Friday, August 28, 2009

Aimless Reading: The D's, Part 25 (Philip K. Dick)


Ubik
Originally uploaded by Michael_Kelleher
Dick, Philip K.
Ubik


Purchased at Talking Leaves...Books about 5 years ago. Jonathan Skinner was still in town at the time and was teaching a course on Sci-Fi at UB. One afternoon I was wandering through the stacks of course books in the back of the store (a great way to find new and interesting things to read, btw), when I noticed the stack with Jonathan's name on it and decided to check it out.

Grad school was more or less over at that point and I was in the process of rediscovering one of the things I think often gets lost there: the pleasure of reading for its own sake. In graduate school, no matter how interested you are in what you are reading, it's always essentially homework. And homework is never pleasurable.

I had more or less stopped reading novels altogether for the better part of a decade, so the idea of reading genre fiction felt really naughty. I had already started reading a whole bunch of crime novels from the 30's, 40's and 50's, and reading science fiction seemed like a natural extension of that.

Of course, none of this prepared me for Philip K. Dick. It wasn't at all a guilty pleasure, but one of my more significant reading experiences in the past decade. Dick (along with Raymond Chandler, who I read around the same time) taught me for the second time (the first was when I was a child) the pleasure of reading a story for its own sake. Of becoming absorbed in narrative flow. Of identifying with the emotions of the characters. Of deferred expectation and surprise. Etcetera, etcetera, etcetera.

I went on to read several more of his books in quick succession. Lori started reading them, too, and I think she ended up reading twice as many as I did. This was the first one either of us read, and it's definitely my favorite.

from Ubik

Friends, this is clean-up time and we're discounting all our silent, electric Ubiks by this much money. Yes, we're throwing away the bluebook. And remember: every Ubik on our lot has been used only as directed.

At three-thirty A.M. on the night of June 5, 1992, the top telepath in the Sol System fell off the map in the offices of Runciter Associates in New York City. That started vidphones ringing. The Runciter organization had lost track of too many of Hollis' psis during the last two months; this added disappearance wouldn't do.

"Mr. Runciter? Sorry to bother you." The technician in charge of the night shift at the map room coughed nervously as the massive, sloppy head of Glen Runciter swam up to fill the vidscreen. "We got this news from one of our inertials. Let me look." He fiddled with a disarranged stack of tapes from the recorder which monitored incoming messages. "Our Miss Dorn reported it; as you may recall she had followed him to Green River, Utah, where—"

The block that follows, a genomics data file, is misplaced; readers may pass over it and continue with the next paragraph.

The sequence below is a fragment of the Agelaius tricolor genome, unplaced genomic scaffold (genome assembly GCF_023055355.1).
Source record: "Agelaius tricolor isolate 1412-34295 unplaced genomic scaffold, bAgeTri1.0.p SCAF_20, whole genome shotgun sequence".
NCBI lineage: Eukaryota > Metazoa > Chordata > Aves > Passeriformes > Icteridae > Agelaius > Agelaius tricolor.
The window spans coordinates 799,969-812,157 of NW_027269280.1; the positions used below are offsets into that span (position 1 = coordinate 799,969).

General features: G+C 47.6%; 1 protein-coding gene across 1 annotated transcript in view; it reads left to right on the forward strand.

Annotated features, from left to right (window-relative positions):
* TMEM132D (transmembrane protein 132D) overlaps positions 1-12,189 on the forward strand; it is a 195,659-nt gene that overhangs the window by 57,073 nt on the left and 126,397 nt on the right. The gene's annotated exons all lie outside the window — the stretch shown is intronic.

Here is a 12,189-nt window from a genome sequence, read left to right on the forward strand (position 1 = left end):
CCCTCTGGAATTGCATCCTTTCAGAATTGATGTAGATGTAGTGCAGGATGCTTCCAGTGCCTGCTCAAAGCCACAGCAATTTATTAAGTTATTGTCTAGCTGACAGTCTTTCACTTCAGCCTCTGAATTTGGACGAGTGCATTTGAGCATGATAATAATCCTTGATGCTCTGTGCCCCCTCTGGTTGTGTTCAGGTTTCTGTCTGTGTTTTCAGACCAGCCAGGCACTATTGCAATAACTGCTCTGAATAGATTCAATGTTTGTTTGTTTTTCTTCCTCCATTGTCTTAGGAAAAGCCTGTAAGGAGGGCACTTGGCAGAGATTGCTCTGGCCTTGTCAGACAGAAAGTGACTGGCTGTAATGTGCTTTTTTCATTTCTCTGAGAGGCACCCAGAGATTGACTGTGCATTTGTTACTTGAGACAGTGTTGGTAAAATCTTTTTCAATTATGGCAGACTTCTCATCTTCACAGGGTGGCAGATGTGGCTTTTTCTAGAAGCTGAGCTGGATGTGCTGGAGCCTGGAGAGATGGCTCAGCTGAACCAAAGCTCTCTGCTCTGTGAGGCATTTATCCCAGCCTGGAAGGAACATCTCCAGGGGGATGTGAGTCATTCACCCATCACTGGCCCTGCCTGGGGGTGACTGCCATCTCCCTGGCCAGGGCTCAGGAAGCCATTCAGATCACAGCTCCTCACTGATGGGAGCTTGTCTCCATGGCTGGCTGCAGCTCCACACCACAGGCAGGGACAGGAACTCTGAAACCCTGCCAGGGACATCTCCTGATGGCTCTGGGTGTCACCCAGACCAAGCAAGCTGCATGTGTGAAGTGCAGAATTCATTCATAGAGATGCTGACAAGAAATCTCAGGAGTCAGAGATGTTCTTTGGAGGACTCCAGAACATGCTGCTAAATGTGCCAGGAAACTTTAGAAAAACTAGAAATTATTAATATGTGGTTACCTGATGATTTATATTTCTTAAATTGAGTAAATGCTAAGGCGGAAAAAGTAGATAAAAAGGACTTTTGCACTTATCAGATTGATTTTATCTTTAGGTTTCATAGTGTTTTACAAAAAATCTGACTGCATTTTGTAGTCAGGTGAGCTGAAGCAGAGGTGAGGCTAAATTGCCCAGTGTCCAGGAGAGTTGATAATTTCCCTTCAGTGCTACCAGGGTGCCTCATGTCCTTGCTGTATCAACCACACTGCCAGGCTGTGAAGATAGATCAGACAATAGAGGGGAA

Sleepily, Runciter grated, "Who? I can't keep in mind at all times which inertials are following what teep or precog." With his hand he smoothed down his ruffled gray mass of wirelike hair. "Skip the rest and tell me which of Hollis' people is missing now."

"S. Dole Melipone," the technician said.

"What? Melipone's gone? You kid me."

"I not kid you," the technician assured him. "Edie Dorn and two other inertials followed him to a motel named the Bonds of Erotic Polymorphic Experience, a sixty-unit subsurface structure catering to businessmen and their hookers who don't want to be entertained. Edie and her colleagues didn't think he was active, but just to be on the safe side we had one of our own telepaths, Mr. G. G. Ashwood, go in and read him. Ashwood found a scramble pattern surrounding Melipone's mind, so he couldn't do anything; he therefore went back to Topeka, Kansas, where he's currently scouting a new possibility."

Runciter, more awake now, had lit a cigarette; chin in hand, he sat propped up somberly, smoke drifting across the scanner of his end of the bichannel circuit. "You're sure the teep was Melipone? Nobody seems to know what he looks like; he must use a different physiognomic template every month. What about his field?"

"We asked Joe Chip to go in there and run tests on the magnitude and minitude of the field being generated there at the Bonds of Erotic Polymorphic Experience Motel. Chip says it registered, at its height, 68.2 blr units of telepathic aura, which only Melipone, among all the known telepaths, can produce." The technician finished, "So that's where we stuck Melipone's identflag on the map. And now he—it—is gone."

"Did you look on the floor? Behind the map?"

"It's gone electronically. The man it represents is no longer on Earth or, as far as we can make out, on a colony world either."

Runciter said, "I'll consult my dead wife."

"It's the middle of the night. The moratoriums are closed now."

"Not in Switzerland," Runciter said, with a grimacing smile, as if some repellent midnight fluid had crept up into his aged throat. "Goodeve." Runciter hung up.

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